Charismatic Ara Parseghian went 4-13-1 (.235) in 1956-57, his first two years at NU. He fashioned a 32-22 record (.593) in his last six years. The trigger to this surge was this shocking rout of the Wolverines.
Ara’s first two recruiting classes contained Ron Burton, Dick Thornton, Elbert and Albert Kimbrough, Irv Cross, Gene Gossage, Jim Andreotti and Larry Onesti. But to most folks in the U.S., Northwestern was still Northwestern. And Michigan was still Michigan.
NU led 43-0 at the half. When this bulletin hit the wires, sports desks called the wire services and asked them to fix the “typo.”
It was no typo. The Era of Ara was going full steam.
Columbus, Ohio, Oct. 31, 1970. Ohio State 24, Northwestern 10
The rap on Ara’s teams was the they faded in November. Alex Agase’s ‘Cats were different. They finished 6-1 in the Big Ten in ‘70 and ‘71 and went 3-0 in both Novembers.
Mike Adamle, Big Ten MVP in 1970, recalled how close the ‘Cats came to going 7-0 his senior year.
“We led 10-6 at the half,” said Adamle, “and I’d had about 25 carries. But in the second half, Ohio State wouldn’t give up the ball. Ohio State finished with 91 plays, and John Brockington had 40-some carries.”
Another thing made this game special, it was televised back into McGaw Hall on closed circuit.
Years later, a 1972 graduate recalled, “That game on closed circuit TV did more than anything else in my four years—more than barricading Sheridan Road in protest of the Vietnam War — to bring students together in a common cause.”
Champaign, Ill., Oct. 24, 1992. Northwestern 27, Illinois 26
“I was locked into a zone …”
That’s the way quarterback Lenny Williams described one of the biggest and most dramatic comeback victories in Wildcat football history.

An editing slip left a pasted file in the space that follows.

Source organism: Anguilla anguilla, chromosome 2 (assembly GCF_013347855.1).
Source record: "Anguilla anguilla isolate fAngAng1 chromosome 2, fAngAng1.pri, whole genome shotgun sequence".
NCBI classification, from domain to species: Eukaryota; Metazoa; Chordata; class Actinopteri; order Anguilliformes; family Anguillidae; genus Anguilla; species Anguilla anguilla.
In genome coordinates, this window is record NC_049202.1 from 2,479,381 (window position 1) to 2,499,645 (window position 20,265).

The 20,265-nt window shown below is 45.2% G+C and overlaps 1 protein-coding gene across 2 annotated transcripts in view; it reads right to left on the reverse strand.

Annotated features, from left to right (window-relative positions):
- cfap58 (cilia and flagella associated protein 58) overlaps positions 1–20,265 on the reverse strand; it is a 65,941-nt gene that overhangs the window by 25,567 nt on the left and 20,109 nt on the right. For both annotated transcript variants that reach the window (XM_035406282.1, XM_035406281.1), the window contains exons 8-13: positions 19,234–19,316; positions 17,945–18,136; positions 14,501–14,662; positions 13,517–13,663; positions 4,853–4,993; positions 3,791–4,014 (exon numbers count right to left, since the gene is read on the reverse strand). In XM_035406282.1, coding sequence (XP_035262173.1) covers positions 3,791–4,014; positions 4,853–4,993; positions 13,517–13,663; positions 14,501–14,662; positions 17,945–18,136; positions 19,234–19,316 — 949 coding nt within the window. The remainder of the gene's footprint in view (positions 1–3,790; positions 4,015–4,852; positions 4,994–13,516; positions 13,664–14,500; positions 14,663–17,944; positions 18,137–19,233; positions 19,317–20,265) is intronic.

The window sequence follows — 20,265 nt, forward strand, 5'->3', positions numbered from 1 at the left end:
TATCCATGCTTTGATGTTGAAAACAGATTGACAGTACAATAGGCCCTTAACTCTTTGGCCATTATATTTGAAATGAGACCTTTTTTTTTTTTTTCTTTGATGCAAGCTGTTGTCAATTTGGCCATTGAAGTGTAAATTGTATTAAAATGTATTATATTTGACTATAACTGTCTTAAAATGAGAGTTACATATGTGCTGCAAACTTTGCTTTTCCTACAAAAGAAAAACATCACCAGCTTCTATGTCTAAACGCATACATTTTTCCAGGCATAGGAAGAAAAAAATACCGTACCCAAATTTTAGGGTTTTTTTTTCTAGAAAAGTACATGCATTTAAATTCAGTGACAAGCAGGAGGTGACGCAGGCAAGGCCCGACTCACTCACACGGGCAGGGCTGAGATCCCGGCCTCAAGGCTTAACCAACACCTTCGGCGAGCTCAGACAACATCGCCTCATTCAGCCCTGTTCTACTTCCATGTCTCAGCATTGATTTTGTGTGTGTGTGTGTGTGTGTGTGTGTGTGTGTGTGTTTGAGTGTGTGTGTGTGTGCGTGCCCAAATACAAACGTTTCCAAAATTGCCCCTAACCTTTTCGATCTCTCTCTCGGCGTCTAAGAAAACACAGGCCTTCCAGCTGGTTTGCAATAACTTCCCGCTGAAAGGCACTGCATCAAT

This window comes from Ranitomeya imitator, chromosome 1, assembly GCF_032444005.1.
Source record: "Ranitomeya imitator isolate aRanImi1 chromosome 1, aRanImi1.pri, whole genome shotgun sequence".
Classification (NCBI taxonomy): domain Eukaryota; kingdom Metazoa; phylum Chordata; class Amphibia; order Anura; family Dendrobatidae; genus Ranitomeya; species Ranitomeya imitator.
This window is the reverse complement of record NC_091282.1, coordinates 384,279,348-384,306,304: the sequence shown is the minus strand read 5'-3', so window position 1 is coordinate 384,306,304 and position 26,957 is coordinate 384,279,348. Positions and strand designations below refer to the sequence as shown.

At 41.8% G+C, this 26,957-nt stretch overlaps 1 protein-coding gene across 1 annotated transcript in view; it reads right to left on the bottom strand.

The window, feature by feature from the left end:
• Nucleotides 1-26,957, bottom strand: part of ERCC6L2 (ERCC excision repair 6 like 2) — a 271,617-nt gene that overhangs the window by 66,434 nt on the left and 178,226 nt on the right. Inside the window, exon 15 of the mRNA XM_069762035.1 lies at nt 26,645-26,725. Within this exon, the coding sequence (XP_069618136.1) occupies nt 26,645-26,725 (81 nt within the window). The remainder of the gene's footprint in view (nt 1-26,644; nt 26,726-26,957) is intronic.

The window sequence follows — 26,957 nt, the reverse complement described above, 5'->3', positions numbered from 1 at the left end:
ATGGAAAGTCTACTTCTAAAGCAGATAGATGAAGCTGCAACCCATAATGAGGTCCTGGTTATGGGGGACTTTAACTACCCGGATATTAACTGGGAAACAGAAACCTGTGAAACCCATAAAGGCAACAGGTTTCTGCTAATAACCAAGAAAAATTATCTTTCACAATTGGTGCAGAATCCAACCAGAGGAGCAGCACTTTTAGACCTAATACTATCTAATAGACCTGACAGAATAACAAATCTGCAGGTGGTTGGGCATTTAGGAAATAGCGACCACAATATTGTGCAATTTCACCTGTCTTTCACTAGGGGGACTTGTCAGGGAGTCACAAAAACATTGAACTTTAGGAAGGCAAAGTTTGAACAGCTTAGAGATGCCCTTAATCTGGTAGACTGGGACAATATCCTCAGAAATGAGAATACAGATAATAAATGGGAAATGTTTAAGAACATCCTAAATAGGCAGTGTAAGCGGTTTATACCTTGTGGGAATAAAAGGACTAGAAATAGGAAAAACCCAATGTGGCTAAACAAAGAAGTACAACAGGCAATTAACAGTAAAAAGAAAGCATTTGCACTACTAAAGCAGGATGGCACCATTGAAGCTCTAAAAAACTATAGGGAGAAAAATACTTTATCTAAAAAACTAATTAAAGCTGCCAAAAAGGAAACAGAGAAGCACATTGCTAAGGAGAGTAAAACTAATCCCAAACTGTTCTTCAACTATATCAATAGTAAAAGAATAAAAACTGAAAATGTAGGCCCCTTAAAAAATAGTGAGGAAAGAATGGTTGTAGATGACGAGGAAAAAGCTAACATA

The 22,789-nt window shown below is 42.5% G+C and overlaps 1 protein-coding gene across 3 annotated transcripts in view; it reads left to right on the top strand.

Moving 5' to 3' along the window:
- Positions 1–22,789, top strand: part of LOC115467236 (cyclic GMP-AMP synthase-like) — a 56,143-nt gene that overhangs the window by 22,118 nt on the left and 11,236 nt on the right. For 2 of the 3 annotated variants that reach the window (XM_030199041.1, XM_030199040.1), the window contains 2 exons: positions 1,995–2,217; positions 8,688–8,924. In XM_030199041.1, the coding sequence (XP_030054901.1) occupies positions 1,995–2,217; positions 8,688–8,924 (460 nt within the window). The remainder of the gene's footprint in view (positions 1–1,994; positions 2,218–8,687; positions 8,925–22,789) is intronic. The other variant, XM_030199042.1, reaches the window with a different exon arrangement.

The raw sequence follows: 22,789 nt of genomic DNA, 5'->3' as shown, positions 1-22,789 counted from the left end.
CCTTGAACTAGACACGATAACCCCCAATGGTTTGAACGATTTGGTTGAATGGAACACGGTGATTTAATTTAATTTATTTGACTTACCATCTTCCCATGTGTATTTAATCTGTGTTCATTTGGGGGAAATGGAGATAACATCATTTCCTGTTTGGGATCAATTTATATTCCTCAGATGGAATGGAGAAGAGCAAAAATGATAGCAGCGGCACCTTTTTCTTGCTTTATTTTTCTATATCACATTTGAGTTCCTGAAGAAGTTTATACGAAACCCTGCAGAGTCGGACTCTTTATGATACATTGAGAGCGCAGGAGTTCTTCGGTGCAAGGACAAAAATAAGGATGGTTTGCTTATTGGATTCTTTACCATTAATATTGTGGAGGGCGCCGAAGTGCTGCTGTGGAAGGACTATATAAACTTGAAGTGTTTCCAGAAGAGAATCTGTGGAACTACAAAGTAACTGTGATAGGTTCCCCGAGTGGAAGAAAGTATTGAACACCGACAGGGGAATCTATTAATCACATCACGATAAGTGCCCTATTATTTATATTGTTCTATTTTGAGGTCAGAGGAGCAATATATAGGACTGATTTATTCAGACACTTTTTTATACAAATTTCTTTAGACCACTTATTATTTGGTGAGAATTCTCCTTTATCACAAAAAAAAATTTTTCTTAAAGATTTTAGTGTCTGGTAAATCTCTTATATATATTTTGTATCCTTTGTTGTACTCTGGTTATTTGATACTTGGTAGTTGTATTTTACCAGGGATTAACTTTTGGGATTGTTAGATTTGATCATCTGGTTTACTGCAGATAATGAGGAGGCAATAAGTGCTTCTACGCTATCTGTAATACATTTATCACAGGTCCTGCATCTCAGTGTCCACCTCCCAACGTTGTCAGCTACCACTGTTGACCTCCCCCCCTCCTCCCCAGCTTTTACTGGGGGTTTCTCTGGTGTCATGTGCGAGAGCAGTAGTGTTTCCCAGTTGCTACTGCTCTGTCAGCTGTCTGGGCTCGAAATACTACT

The Illini held their Homecoming guests to two field goals and led 26-6 after three quarters. Then Williams reached zone-ward.
Williams completed 11 of 13 fourth-quarter passes for 128 yards and three TD’s. He threw 31 yards to Chris Gamble, 5 yards to Lee Gissandaner and then 4 yards to Gissandaner with 13 seconds left in the game.
NU’s defense gave Williams his chances by limiting the Illini to three-and-out fourth quarter possessions.
South Bend, Ind., Sept. 2, 1995. Northwestern 17, Notre Dame 15
The Chicago Sun-Times called it “The Upset of the Century.”
Coach Gary Barnett refused to let his players hoist him to their shoulders at the finish. “I want them to look like they’re used to winning,” he said.
But sophomore Darnell Autry, who rushed for 160 yards, knew he’d been involved in something special. “I can’t say this is ‘just another game,’”he said. “This is Notre Dame at Notre Dame. All the tradition. Touchdown Jesus …”
All-American linebacker Pat Fitzgerald said the defining moment of the season came when tackle Matt Rice stopped Randy Kinder short of a first down on fourth and two on the Irish 44 with 3:57 to play.
Ann Arbor, Mich., Oct. 7, 1995. Northwestern 19, Michigan 13
A relentless, gambling Wildcat defense forced the turnovers that led to all 19 points, 12 on four field goals by Sam Valenzisi.
Michigan had a golden chance to win its 20th straight game over the ‘Cats when it had a first down on the NU 33 with 2:30 to play.
“Our hair was on fire in that last series,” said Matt Rice.
Fitzgerald was on fire too. Gambling on blitzes, he knocked Brian Griese’s arm on third and fourth down passes. The first pass fell incomplete. William Bennett intercepted the next one with a diving catch.
“Next,” said prophetic guard Ryan Padgett, “we win the next six and go to the Rose Bowl!”
Pasadena, Calif., Jan 1, 1996. Southern Cal 41, Northwestern 32
Barnett promised when his took the job that he would, “Take the Purple to Pasadena.” Many of the 50,000 Wildcat fans recalled those words New Year’s morning when they stepped outside and saw waves of purple in the streets.
Three minutes into the fourth quarter, the Rose Bowl scoreboard offered an equally beautiful sight: NORTHWESTERN 32, SOUTHERN CAL 31.
The ‘Cats could not hold that lead. Keyshawn Johnson (12 catches, 216 yards) saw to that. But NU’s season of a century was still one to savor for the Purple in Pasadena.